The CA's role in the authentication process is to act as the keeper of digital certificates.The ITU-T X.509v3 standard defines the format and contents of a digital certificate.Digital certificates contain information about a device that can be used to authenticate it and contain three basic pieces of information: To provide redundancy when using certificates and CAs, a CA can implement one or more registration authorities (RAs). RAs cannot generate certificates for devices, but they can pass out existing certificates for validation purposes, as well as Certificate Revocation Lists (CRLs), discussed later.Cisco IOS routers support the following CA products, among others: I have used both Microsoft products with great success.Therefore, if your router fails and you replace it, you need to generate new keys for the new router and share the new public key with your current peers.After your peer has generated his public/private keys, you need to obtain his public key out of band and then configure this on your router.However, because it uses a single symmetric key value for authentication, it is less secure than RSA encrypted nonces, which uses asymmetric keys (public and private).If you specified your IKE Phase 1 authentication method with parameter, two sets of public/private key combinations are created: one for the signature and one for encryption.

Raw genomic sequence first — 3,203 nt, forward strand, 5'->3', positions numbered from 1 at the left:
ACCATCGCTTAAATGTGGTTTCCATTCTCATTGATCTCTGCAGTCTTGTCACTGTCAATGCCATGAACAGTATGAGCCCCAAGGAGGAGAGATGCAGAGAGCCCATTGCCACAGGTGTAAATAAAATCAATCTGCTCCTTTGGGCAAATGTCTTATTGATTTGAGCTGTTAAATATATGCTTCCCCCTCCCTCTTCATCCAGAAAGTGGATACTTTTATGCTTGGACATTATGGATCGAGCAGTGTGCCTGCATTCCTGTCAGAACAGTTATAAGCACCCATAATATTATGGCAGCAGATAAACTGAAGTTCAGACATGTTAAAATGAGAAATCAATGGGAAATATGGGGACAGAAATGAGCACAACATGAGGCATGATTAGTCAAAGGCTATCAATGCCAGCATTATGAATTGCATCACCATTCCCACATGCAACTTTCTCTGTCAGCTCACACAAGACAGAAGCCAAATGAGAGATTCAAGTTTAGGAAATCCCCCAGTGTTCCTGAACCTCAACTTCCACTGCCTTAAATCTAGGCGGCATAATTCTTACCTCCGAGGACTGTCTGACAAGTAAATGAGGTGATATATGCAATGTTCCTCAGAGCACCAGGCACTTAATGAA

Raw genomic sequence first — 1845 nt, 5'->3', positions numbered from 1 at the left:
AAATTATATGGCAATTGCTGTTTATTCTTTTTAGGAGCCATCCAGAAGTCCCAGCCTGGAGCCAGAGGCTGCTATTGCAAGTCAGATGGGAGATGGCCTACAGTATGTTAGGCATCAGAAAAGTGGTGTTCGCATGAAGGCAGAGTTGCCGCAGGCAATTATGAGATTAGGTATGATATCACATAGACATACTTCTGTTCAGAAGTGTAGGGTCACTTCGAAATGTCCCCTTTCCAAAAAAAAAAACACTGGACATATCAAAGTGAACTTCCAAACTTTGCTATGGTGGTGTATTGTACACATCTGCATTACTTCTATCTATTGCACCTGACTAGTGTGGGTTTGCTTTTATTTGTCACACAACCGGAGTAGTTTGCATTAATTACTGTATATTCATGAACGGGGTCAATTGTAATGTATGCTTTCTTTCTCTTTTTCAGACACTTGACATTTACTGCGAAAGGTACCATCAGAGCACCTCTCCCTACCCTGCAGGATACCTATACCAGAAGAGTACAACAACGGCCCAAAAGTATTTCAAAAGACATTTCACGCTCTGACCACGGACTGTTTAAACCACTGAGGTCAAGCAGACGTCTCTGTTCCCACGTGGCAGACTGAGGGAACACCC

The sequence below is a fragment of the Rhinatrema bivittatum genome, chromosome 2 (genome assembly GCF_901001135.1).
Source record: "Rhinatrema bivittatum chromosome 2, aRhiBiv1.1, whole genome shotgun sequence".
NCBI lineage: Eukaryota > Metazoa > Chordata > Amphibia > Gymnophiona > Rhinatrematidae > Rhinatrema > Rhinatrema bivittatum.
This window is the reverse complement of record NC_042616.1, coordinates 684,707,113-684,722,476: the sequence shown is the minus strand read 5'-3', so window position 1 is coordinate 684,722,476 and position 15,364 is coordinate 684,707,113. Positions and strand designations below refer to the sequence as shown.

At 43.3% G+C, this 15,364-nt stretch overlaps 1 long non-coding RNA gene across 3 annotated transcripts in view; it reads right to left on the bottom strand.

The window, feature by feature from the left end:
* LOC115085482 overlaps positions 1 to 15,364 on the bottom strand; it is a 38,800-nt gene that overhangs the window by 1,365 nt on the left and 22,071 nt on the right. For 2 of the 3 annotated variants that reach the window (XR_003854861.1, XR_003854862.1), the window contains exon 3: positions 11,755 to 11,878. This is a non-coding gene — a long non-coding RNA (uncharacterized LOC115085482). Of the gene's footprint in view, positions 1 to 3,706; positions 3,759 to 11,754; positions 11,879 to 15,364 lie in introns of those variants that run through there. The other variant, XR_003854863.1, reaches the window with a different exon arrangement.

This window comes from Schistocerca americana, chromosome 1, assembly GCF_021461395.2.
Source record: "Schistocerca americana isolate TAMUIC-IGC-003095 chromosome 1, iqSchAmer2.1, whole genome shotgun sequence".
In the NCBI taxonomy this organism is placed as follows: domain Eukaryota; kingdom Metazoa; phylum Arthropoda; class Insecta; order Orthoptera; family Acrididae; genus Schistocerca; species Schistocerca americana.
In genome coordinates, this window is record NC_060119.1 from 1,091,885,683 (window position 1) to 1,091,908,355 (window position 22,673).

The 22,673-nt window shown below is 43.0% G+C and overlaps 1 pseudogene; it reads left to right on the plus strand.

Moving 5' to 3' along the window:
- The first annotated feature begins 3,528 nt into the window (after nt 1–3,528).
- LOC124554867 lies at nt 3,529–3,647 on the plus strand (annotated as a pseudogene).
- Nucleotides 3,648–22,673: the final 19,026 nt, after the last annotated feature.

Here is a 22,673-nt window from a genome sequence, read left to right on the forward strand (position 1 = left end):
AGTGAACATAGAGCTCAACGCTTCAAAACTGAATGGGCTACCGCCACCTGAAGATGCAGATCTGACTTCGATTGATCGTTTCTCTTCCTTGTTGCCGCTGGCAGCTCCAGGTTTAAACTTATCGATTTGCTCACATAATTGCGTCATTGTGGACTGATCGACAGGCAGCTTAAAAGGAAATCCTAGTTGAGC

If the peer has more than one IP address, I recommend using the parameter, this is treated as a wildcard; all remote peers must use this key when authenticating.The Simple Certificate Enrollment Protocol (SCEP) is one of two methods that you can use to obtain certificate information on your router.SCEP occurs in-band and provides a quick way of obtaining a certificate.To configure the peer's public key on your router, use the following configuration: command, you need to configure both.
If you do not specify the type of key, it defaults to signature.
I highly recommend that you not use this trick because, if one peer becomes compromised, all your peers are compromised.